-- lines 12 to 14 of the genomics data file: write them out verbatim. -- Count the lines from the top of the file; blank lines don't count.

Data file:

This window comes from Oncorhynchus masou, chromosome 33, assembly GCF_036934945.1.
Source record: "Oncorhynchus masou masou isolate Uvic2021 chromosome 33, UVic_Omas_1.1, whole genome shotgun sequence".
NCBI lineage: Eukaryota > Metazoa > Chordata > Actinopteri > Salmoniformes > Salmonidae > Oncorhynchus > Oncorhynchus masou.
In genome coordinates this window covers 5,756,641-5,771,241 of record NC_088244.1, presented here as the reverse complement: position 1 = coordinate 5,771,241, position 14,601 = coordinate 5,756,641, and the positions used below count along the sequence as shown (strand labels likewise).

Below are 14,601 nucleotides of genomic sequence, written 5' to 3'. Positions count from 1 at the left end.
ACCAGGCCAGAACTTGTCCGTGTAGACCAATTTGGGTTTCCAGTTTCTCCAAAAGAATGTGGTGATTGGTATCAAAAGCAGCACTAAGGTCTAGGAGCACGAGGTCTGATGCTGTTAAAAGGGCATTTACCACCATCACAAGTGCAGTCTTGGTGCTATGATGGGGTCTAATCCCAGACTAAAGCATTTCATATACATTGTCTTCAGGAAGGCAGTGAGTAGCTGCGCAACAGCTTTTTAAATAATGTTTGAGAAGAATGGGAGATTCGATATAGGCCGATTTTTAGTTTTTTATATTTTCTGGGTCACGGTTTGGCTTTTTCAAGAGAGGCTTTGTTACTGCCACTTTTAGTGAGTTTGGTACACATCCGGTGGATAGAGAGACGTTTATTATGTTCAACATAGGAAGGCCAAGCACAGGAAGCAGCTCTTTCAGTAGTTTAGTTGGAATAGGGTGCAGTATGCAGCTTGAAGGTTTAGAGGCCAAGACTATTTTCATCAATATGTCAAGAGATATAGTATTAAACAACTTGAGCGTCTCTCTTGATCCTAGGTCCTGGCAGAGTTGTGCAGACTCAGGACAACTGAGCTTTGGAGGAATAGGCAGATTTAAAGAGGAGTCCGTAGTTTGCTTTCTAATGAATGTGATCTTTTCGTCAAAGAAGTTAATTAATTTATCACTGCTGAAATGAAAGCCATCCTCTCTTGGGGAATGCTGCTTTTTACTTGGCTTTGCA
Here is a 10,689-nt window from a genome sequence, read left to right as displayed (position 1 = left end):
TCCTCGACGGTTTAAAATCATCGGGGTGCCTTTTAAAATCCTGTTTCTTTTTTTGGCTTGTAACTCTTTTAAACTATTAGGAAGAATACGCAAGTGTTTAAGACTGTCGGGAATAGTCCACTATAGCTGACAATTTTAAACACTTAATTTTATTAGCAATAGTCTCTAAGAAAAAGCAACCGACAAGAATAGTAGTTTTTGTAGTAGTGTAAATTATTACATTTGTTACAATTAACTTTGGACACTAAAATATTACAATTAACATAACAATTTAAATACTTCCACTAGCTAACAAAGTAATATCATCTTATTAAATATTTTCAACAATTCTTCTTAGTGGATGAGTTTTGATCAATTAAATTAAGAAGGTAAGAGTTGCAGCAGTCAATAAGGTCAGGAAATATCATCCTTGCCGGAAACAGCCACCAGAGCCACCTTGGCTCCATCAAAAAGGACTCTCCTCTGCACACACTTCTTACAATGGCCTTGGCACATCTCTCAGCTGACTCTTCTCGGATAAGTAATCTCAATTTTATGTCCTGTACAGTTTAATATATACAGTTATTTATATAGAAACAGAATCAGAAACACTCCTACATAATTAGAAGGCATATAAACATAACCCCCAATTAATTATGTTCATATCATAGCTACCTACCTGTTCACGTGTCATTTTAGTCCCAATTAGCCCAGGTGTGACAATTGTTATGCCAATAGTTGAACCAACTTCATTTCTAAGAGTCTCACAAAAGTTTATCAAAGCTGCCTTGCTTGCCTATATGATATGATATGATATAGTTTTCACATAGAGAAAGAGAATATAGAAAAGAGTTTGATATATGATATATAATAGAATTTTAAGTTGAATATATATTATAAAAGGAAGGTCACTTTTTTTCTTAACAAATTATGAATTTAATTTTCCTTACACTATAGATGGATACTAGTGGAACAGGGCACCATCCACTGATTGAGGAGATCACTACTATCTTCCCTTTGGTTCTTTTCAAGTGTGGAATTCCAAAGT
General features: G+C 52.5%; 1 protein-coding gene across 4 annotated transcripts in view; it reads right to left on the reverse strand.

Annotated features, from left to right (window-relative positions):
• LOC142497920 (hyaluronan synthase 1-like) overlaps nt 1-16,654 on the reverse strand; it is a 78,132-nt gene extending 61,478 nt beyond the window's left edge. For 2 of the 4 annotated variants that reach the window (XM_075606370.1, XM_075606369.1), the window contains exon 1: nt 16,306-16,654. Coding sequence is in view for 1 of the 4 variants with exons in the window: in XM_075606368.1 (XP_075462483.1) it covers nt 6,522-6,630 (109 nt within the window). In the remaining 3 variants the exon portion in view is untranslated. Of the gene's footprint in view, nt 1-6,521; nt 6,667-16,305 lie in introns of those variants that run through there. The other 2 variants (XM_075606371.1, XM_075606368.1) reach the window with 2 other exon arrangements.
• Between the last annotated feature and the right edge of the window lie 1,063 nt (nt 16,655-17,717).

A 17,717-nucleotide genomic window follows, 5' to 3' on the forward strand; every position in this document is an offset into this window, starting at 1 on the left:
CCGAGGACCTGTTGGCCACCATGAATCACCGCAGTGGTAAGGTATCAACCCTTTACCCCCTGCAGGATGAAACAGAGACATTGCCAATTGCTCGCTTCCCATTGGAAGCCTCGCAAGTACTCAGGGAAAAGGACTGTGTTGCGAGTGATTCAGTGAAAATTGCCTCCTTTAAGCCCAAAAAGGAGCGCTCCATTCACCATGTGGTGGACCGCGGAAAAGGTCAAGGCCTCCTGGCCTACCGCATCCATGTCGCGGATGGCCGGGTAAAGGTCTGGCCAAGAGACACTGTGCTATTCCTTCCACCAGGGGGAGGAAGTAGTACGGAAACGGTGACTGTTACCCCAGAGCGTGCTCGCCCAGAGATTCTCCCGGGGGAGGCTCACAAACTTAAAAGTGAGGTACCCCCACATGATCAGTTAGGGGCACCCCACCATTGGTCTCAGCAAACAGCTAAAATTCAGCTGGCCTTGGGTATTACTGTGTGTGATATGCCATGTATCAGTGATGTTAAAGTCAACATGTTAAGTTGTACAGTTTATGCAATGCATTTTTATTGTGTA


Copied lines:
• Between the last annotated feature and the right edge of the window lie 1,063 nt (nt 16,655-17,717).

A 17,717-nucleotide genomic window follows, 5' to 3' on the forward strand; every position in this document is an offset into this window, starting at 1 on the left:
CCGAGGACCTGTTGGCCACCATGAATCACCGCAGTGGTAAGGTATCAACCCTTTACCCCCTGCAGGATGAAACAGAGACATTGCCAATTGCTCGCTTCCCATTGGAAGCCTCGCAAGTACTCAGGGAAAAGGACTGTGTTGCGAGTGATTCAGTGAAAATTGCCTCCTTTAAGCCCAAAAAGGAGCGCTCCATTCACCATGTGGTGGACCGCGGAAAAGGTCAAGGCCTCCTGGCCTACCGCATCCATGTCGCGGATGGCCGGGTAAAGGTCTGGCCAAGAGACACTGTGCTATTCCTTCCACCAGGGGGAGGAAGTAGTACGGAAACGGTGACTGTTACCCCAGAGCGTGCTCGCCCAGAGATTCTCCCGGGGGAGGCTCACAAACTTAAAAGTGAGGTACCCCCACATGATCAGTTAGGGGCACCCCACCATTGGTCTCAGCAAACAGCTAAAATTCAGCTGGCCTTGGGTATTACTGTGTGTGATATGCCATGTATCAGTGATGTTAAAGTCAACATGTTAAGTTGTACAGTTTATGCAATGCATTTTTATTGTGTA